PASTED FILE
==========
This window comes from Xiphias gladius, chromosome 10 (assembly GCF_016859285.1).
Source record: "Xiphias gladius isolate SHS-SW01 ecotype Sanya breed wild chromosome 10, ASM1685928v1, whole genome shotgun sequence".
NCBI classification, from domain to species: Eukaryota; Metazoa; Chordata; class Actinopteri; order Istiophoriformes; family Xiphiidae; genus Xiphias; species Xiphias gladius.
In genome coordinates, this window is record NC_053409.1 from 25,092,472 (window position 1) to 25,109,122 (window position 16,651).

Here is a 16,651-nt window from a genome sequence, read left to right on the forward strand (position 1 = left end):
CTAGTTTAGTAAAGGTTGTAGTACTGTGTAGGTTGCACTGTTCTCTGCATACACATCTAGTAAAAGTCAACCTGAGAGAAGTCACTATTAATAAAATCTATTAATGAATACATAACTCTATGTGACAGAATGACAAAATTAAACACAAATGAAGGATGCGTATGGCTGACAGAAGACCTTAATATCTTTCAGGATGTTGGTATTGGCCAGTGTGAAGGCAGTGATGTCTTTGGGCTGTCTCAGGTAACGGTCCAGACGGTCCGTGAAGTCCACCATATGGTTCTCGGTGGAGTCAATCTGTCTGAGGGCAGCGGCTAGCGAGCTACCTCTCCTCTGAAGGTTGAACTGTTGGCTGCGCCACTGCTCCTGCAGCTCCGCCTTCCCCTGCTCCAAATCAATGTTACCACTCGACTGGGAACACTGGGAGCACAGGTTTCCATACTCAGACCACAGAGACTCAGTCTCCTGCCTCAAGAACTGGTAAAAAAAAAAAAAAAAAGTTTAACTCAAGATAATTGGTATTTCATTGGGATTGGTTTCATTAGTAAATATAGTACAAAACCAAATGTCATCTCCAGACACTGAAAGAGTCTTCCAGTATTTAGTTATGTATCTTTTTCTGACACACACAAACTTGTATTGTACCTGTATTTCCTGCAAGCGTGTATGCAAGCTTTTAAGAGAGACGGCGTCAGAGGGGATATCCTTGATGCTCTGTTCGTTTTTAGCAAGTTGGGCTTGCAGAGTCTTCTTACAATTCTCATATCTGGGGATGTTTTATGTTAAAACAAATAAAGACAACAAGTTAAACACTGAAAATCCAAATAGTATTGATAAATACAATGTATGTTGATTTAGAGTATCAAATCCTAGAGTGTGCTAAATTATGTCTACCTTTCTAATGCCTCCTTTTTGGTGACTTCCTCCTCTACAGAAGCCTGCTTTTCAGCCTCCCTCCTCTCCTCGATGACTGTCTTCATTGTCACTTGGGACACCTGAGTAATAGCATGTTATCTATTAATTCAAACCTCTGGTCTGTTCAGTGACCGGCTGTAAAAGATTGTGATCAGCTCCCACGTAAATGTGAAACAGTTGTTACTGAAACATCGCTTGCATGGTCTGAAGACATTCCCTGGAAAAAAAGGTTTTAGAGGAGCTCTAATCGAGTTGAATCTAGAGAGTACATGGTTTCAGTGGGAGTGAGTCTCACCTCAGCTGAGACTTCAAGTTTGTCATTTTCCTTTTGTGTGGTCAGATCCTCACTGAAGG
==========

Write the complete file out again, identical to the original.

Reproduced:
This window comes from Xiphias gladius, chromosome 10 (assembly GCF_016859285.1).
Source record: "Xiphias gladius isolate SHS-SW01 ecotype Sanya breed wild chromosome 10, ASM1685928v1, whole genome shotgun sequence".
NCBI classification, from domain to species: Eukaryota; Metazoa; Chordata; class Actinopteri; order Istiophoriformes; family Xiphiidae; genus Xiphias; species Xiphias gladius.
In genome coordinates, this window is record NC_053409.1 from 25,092,472 (window position 1) to 25,109,122 (window position 16,651).

Here is a 16,651-nt window from a genome sequence, read left to right on the forward strand (position 1 = left end):
CTAGTTTAGTAAAGGTTGTAGTACTGTGTAGGTTGCACTGTTCTCTGCATACACATCTAGTAAAAGTCAACCTGAGAGAAGTCACTATTAATAAAATCTATTAATGAATACATAACTCTATGTGACAGAATGACAAAATTAAACACAAATGAAGGATGCGTATGGCTGACAGAAGACCTTAATATCTTTCAGGATGTTGGTATTGGCCAGTGTGAAGGCAGTGATGTCTTTGGGCTGTCTCAGGTAACGGTCCAGACGGTCCGTGAAGTCCACCATATGGTTCTCGGTGGAGTCAATCTGTCTGAGGGCAGCGGCTAGCGAGCTACCTCTCCTCTGAAGGTTGAACTGTTGGCTGCGCCACTGCTCCTGCAGCTCCGCCTTCCCCTGCTCCAAATCAATGTTACCACTCGACTGGGAACACTGGGAGCACAGGTTTCCATACTCAGACCACAGAGACTCAGTCTCCTGCCTCAAGAACTGGTAAAAAAAAAAAAAAAAAGTTTAACTCAAGATAATTGGTATTTCATTGGGATTGGTTTCATTAGTAAATATAGTACAAAACCAAATGTCATCTCCAGACACTGAAAGAGTCTTCCAGTATTTAGTTATGTATCTTTTTCTGACACACACAAACTTGTATTGTACCTGTATTTCCTGCAAGCGTGTATGCAAGCTTTTAAGAGAGACGGCGTCAGAGGGGATATCCTTGATGCTCTGTTCGTTTTTAGCAAGTTGGGCTTGCAGAGTCTTCTTACAATTCTCATATCTGGGGATGTTTTATGTTAAAACAAATAAAGACAACAAGTTAAACACTGAAAATCCAAATAGTATTGATAAATACAATGTATGTTGATTTAGAGTATCAAATCCTAGAGTGTGCTAAATTATGTCTACCTTTCTAATGCCTCCTTTTTGGTGACTTCCTCCTCTACAGAAGCCTGCTTTTCAGCCTCCCTCCTCTCCTCGATGACTGTCTTCATTGTCACTTGGGACACCTGAGTAATAGCATGTTATCTATTAATTCAAACCTCTGGTCTGTTCAGTGACCGGCTGTAAAAGATTGTGATCAGCTCCCACGTAAATGTGAAACAGTTGTTACTGAAACATCGCTTGCATGGTCTGAAGACATTCCCTGGAAAAAAAGGTTTTAGAGGAGCTCTAATCGAGTTGAATCTAGAGAGTACATGGTTTCAGTGGGAGTGAGTCTCACCTCAGCTGAGACTTCAAGTTTGTCATTTTCCTTTTGTGTGGTCAGATCCTCACTGAAGG